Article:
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Social distancing: What it is and why it’s the best means we have to fight the coronavirus

As the coronavirus spreads, public health officials are making the public responsible for helping to slow the pandemic. Social distancing is the way to do it.

But what is social distancing?

Simply put, it means that people stay far enough away from each other so that the coronavirus – or any pathogen – cannot spread from one person to another.

The Centers for Disease Control and Prevention describes social distancing as staying away from mass gatherings and keeping a distance of 6 feet or 2 meters – about one body length – from other people. In New York City, for example, theaters have closed temporarily, many conventions around the world are being canceled and schools are closing throughout the U.S. I’ve stopped taking the train during rush hour. Now I either work from home or drive in with my wife, or I take the train during off-hours so I can maintain the 6-foot distance.

Social distancing also means not touching other people, and that includes handshakes. Physical touch is the most likely way a person will catch the coronavirus and the easiest way to spread it.

Remember, keep that 6-foot distance and don’t touch.

Social distancing can never prevent 100% of transmissions, but by following these simple rules, you can play a big role in slowing the spread of the coronavirus. If the number of cases isn’t kept below what the health care system can handle at any one time – called flattening the curve – hospitals could become overwhelmed, leading to unnecessary deaths and suffering.

Flattening the curve is another way of saying slowing the spread.There are a few other terms besides social distancing that you are likely to hear. One is “self-quarantine.” This means staying put, isolating yourself from others because there is a reasonable possibility you have been exposed to someone with the virus.

Another is “mandatory quarantine.” A mandatory quarantine occurs when government authorities decide that a person must stay in one place, for instance their home or a particular building, for 14 days. Mandatory quarantines can be ordered for people who test negative for the virus, but have likely been exposed. Officials have imposed mandatory quarantines in the U.S. for people on cruise ships and those traveling from Hubei province, China.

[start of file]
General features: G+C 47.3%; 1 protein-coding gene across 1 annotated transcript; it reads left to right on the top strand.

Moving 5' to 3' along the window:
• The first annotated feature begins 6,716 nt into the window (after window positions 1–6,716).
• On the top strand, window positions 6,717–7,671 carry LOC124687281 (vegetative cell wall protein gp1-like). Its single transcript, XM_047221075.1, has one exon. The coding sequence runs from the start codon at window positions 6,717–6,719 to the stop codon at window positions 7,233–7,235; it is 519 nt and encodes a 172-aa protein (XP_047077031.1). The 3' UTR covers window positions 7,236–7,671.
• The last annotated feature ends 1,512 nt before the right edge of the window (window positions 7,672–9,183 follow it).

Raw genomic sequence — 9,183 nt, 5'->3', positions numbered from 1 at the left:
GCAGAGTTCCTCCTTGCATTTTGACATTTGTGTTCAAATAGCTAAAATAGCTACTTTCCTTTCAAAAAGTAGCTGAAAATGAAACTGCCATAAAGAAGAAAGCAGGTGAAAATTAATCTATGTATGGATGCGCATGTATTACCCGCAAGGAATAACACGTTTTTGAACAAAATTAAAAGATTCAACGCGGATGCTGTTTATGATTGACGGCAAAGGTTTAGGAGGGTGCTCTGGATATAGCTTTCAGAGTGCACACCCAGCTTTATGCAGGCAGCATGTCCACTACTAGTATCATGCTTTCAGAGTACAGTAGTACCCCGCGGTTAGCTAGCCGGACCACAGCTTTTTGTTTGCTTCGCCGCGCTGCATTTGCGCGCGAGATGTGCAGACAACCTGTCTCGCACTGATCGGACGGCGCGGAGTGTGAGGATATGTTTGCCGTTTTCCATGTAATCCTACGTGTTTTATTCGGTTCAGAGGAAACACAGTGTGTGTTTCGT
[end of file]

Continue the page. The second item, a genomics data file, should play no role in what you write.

Why does social distancing work?

If done correctly and on a large scale, social distancing breaks or slows the chain of transmission from person to person. People can spread the coronavirus for at least five days before they show symptoms. Social distancing limits the number of people an infected person comes into contact with – and potentially spreads the virus to – before he even realizes they have the coronavirus.

It’s important to take the possibility of exposure seriously and quarantine yourself. According to recently published research, self-quarantine should last 14 days to cover the period of time during which a person could reasonably present with symptoms of COVID-19, the disease caused by the coronavirus. If after two weeks they still have no symptoms, then it’s reasonable to end the quarantine. Shorter quarantine periods could happen for asymptomatic people as tests to rule out the virus become widely available.

Why is social distancing so important?

At the moment, it’s the only means to fight the spread of the coronavirus.

Experts estimate that a vaccine is 12 to 18 months away. For now, there are no drugs that can slow down a coronavirus infection.
Without a way to make people better once they fall sick or make them less contiguous, the only effective tactic is making sure hospital-level care is on offer to those who need it. The way to do that is to slow or stop the spread of the virus and decrease the number of cases at any one time.

Who should do it?

Everyone must practice social distancing in order to prevent a tidal wave of cases. I am a geriatrician who cares for the most vulnerable people: frail older adults. Certainly, such individuals should be doing all they can to protect themselves, diligently practicing social distancing and significantly changing their public ways until this pandemic blows over. People who are not frail need to do all they can to protect those who are, by helping to minimize their exposure to COVID-19.

If the public as a whole takes social distancing seriously, overwhelming the medical system could be avoided. Much of how the coronavirus pandemic unfolds in the U.S. will come down to individuals’ choices.

– Thomas Perls is professor of medicine at Boston University

Copyright 2020 The Associated Press. All rights reserved. This material may not be published, broadcast, rewritten, or redistributed.

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